Need for proper shelter

By Nefertiti Matatia ,

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SEEKING A NEW HOME: Vai Tavete in need of a home.

SEEKING A NEW HOME: Vai Tavete in need of a home. (Photo: Misiona Simo)

Vai Tavete is in need of proper a shelter.

He lives in a rundown house in the village of Falefa. 

For three years, the 47-year-old has continuously struggled to sleep in a house that shakes every time he moves. 

What’s even worse is that the location of the house is close by the valley. To have poumuli poles that cannot hold the house steady is the risk that he lives with every day.

The foundation of his house is not cemented. It is made out of woods which are normally used to build Samoan houses. Its texture is not strong too.

Speaking to the Village Voice team, Mr. Tavete says all he needs is a home to live peacefully in.

“The roof of my house does not leak when it rains but there is a problem that I normally face. The foundation is not safe, especially with my experience of Tropical Cyclone Gita.”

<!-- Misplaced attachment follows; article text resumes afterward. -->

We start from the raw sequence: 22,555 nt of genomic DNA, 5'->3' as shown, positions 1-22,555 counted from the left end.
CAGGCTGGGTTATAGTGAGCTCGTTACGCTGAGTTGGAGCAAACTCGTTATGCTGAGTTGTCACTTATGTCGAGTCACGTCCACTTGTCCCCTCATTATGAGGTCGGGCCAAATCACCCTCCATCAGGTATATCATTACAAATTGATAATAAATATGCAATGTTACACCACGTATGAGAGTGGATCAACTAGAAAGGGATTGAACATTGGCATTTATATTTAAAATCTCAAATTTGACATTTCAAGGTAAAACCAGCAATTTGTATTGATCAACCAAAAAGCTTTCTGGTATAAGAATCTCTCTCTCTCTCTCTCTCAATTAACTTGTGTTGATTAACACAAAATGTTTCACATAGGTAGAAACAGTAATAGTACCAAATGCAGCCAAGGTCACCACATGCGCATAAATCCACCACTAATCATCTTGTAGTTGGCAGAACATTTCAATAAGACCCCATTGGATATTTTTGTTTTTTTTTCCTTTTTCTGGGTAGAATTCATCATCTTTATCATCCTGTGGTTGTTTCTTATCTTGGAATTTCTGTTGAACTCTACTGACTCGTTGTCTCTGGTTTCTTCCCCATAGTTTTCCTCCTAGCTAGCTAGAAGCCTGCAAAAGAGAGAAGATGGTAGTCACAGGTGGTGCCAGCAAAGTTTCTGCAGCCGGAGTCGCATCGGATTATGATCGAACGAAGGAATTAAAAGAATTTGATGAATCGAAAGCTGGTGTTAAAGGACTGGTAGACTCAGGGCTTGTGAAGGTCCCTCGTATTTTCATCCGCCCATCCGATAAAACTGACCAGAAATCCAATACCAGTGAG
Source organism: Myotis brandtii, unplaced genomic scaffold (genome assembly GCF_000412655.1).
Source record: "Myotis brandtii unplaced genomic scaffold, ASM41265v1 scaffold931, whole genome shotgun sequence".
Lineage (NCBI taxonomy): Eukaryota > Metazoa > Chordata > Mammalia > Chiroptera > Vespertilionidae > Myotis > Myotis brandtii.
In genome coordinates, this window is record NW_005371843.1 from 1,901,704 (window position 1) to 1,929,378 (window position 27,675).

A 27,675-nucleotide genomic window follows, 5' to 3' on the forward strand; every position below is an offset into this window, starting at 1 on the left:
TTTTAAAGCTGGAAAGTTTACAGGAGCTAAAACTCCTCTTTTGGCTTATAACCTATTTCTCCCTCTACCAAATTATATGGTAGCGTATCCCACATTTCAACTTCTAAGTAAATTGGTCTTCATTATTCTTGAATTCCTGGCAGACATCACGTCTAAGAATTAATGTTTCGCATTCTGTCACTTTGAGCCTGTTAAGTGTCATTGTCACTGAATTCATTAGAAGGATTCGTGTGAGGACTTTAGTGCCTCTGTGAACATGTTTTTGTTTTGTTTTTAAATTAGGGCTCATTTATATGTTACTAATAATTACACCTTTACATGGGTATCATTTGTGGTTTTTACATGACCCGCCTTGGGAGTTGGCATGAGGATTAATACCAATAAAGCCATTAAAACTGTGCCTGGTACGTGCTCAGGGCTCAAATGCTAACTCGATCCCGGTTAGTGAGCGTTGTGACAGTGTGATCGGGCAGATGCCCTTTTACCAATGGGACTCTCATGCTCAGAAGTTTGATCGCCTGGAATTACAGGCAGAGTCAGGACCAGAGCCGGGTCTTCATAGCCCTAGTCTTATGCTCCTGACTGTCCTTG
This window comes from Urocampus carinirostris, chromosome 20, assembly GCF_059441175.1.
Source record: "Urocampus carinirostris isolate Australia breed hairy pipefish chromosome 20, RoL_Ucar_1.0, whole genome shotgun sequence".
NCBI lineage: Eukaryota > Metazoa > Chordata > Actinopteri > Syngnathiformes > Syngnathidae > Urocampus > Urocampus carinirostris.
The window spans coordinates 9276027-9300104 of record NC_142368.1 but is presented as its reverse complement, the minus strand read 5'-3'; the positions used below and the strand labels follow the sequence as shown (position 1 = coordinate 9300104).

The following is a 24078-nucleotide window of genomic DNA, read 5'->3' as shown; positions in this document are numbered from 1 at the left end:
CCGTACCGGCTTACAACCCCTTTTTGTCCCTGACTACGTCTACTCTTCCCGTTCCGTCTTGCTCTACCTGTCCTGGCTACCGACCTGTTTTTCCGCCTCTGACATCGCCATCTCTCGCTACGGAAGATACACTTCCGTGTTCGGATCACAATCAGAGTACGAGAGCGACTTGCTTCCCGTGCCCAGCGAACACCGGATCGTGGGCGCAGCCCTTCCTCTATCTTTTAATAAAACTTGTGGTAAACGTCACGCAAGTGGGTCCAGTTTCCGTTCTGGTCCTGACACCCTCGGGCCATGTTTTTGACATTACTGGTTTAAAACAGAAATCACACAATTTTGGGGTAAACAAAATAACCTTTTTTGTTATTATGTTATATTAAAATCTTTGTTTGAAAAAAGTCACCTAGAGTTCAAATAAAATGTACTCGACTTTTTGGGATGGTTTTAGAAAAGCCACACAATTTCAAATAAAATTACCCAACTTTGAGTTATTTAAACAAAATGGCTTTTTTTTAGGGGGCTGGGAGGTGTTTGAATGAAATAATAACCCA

“The strong winds have left my house crooked. It does not look much like a home but it is all I have,” he said.

Mr. Tavete explained when it rains there is nothing he can do to prevent his house from getting wet.

He stated the reason there are less belongings in his house is because they were damaged by the rain. 

“I have gotten pieces of iron roofing that is shielding just the fence of the house. But it does not cover everything.”

“I struggle to block the rain out because I still have not been able to fix the tarpaulin. I have managed to get one, but there are no nails to set it up.”

Having no water supply and electricity is another issue that Mr. Tavete faces.

There are so many unfulfilled wishes. Even though he is working, Vai says the money he makes is not enough to solve the problem that he lives with.

“I work as a fisherman in Apia and I sleep on the fishing boat throughout the whole week. Last week when I got paid it was only $50.” 

“I mostly have fish for dinner. It is the only nourishment that I could have on the daily basis.”

Mr. Tavete adds the kitchen he cooks his food in is small.

“I don’t have any kitchenware. For me as long as there is a pot for my meal to make it to the next day. I don’t make a fuss because this is all that I have.”

He also mentioned that he uses a pit toilet, which is a health risk.

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